Though I was neither a never Trumper or a Trumper forever individual, and still am not, I do understand his appeal.  It is not as some in the left would characterize it.  It is not a resurgence of prejudice, racism, misogyny, fascism, or any form of totalitarianism.  It is the fact that many have awoken to find that the values of family, truth, justice, and life have faded from the scene to be replaced by other values that seem foreign to them.  Individual expression, personal happiness/fulfillment, diversity, advocacy, and self-definition (even of gender) have eclipsed the values of personal responsibility, common sacrifice, religion, and tradition.  These last two election cycles have shown the great divide between urban/suburban and rural, between progressive and traditional, between religious and not so, between the college educated and the working class (is there still such a thing?). . .  Some believe that this transcendence is inevitable and that those hold outs are relics of a long past era.  I don't think so.  I know that those who survey what passes as progress are not ready to say that they are merely hold outs.

Furthermore, I do not believe that our move from religion with a more commonly held system of values and truth is unrelated to the coarseness of our vocabulary, the vulgarity that passes as art and media, and the divisions that distance us from one another.  I am not at all saying that a religious revival would solve our problems in this regard but I do think that having a common value system and set of truths did much to prevent some of those ills that now befuddle our political, religious, and social leaders.  Social media has not made for more pleasant conversation about the things that divide us but seems to have entrenched the sides and embittered them even more.  The pace of change is too rapid for us to assimilate without casualties -- thinking here of technological, moral, and social change!  At least some of those who commit heinous violence appeared to have been ordinary folks until something clicked in them.  Not all of this can be attributed to a lunatic fringe or haters.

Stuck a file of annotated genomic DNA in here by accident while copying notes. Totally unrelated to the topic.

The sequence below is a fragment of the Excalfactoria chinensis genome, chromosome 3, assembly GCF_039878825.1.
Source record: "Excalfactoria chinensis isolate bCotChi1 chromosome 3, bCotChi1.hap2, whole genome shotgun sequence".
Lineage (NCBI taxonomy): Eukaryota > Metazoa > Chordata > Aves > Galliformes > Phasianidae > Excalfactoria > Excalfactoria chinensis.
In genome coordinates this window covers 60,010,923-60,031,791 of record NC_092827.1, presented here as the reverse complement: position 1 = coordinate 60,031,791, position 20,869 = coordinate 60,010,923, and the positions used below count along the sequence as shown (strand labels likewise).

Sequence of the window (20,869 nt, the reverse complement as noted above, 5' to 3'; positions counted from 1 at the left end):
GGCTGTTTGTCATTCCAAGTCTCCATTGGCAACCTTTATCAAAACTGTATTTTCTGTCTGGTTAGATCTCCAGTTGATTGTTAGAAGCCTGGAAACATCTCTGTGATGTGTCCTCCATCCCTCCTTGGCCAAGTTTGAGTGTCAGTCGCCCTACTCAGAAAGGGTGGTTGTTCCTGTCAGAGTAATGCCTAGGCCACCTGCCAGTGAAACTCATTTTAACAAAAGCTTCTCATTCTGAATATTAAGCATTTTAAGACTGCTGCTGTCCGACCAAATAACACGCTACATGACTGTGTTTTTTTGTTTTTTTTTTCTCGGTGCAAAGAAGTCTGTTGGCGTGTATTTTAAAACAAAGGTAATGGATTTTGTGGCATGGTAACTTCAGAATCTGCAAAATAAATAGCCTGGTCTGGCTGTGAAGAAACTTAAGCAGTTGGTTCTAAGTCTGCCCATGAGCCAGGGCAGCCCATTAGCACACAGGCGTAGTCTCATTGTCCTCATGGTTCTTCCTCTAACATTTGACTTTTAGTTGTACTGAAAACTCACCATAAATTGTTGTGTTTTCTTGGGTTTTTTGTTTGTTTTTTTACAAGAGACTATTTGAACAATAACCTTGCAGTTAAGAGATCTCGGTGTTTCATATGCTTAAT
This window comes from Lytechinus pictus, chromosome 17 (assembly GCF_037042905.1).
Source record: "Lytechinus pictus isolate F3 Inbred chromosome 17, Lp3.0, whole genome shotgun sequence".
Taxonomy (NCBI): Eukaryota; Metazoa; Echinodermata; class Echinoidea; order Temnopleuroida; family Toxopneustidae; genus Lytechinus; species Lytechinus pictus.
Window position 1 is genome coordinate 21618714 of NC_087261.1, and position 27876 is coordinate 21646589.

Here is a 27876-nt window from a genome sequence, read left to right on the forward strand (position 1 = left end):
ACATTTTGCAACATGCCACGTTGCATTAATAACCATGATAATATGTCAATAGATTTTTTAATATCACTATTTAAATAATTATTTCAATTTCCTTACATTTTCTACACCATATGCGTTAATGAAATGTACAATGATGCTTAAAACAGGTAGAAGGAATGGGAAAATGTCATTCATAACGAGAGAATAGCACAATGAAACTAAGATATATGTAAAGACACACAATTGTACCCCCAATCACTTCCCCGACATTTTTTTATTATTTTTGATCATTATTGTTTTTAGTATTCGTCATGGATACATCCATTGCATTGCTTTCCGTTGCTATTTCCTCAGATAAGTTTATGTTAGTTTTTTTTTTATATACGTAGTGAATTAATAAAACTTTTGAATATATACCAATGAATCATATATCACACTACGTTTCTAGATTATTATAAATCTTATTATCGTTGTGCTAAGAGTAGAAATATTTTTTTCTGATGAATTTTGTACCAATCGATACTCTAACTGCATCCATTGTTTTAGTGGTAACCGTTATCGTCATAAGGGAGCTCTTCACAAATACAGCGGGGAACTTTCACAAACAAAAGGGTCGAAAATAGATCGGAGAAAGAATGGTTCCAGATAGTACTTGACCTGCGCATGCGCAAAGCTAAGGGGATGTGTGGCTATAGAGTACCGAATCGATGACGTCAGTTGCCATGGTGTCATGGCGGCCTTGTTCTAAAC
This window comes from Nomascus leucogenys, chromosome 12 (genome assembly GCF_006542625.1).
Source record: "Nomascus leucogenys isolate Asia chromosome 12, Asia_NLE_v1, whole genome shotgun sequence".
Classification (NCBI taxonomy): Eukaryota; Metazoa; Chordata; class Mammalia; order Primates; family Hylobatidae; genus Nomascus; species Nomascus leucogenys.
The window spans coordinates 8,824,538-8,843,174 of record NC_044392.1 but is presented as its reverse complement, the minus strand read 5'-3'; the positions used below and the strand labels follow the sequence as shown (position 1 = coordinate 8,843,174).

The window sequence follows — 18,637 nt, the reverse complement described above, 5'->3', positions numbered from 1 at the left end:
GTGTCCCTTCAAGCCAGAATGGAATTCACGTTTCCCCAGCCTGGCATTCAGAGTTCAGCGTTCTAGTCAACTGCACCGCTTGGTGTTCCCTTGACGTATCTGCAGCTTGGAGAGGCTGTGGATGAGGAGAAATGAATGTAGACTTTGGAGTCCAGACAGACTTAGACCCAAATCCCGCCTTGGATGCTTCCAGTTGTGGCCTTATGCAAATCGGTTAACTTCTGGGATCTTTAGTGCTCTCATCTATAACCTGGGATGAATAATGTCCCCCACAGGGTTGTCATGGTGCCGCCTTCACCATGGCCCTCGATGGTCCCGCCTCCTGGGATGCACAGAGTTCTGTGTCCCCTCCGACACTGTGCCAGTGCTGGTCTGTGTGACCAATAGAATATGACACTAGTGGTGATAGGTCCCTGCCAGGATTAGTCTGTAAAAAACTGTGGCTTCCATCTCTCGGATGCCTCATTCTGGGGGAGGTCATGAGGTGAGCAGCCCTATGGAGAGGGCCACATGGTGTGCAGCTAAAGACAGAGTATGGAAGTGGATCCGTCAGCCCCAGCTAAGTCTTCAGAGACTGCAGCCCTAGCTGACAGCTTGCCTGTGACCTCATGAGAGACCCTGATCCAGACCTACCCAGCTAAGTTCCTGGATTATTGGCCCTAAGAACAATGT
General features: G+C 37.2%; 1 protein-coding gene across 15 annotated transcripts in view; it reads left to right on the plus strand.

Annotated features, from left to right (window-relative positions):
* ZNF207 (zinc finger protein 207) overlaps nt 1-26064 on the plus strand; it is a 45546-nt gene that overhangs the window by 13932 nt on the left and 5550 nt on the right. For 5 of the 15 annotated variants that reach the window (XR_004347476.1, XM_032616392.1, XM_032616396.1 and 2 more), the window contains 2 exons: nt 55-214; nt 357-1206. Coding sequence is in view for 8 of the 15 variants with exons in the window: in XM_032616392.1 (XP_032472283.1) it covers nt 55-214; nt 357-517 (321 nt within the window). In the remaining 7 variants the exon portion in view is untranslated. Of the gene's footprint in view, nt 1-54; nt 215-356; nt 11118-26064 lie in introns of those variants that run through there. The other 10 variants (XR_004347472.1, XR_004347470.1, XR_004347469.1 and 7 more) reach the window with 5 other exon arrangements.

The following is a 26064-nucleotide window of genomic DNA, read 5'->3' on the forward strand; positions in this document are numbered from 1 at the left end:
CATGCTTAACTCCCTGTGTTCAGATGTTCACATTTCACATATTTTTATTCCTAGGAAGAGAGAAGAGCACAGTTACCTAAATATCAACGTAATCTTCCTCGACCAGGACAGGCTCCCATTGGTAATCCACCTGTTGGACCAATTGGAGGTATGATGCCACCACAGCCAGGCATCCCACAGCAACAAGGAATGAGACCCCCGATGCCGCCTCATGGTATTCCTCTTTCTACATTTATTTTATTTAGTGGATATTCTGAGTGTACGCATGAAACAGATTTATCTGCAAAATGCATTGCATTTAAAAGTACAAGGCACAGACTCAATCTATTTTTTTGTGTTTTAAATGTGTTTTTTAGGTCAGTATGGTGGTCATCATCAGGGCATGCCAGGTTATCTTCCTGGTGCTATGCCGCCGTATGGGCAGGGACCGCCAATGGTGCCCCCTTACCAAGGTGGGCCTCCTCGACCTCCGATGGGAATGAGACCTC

So in one sense I think Trump has brought this growing divide front and center.  Now it is up to us to decide what to do about it, who we are as a nation, and what are the primary and core values that unite us as a people in this place.  I am not sure we are yet having this conversation but it needs to begin soon.  It won't be satisfied by tweets -- no matter who the tweeter is -- and it cannot be said by proxies or substitutes.  It has to take place in honest, local conversation before it happens on the national scene.  Conservatives like me cannot simply dismiss the media, the elites across the land, and the liberals and they cannot cannot simply dismiss me and folks like me.  I wish I could say I was hopeful.  Honestly, things were easier when I was a child but now that I have a grandchild it does not matter how hard it is, the conversation has to begin or her world will be colored by even more of what none of us wants.

Sunday, January 13, 2019

By all means, be pastoral. . .

I have alluded several times to the evolving meaning of that pesky word pastoral.  Once it was a strong word that meant something profound.  To be pastoral was to be a faithful shepherd, true to the sheep's real needs with the real resources of God's Word and Sacraments.  Pastoral was the word used to describe a priest who was able to speak the truth in love, seeking not to condemn or offend but to call to repentance and absolve the sinner in the Lord's name.  Somewhere along the way this word took on a new meaning.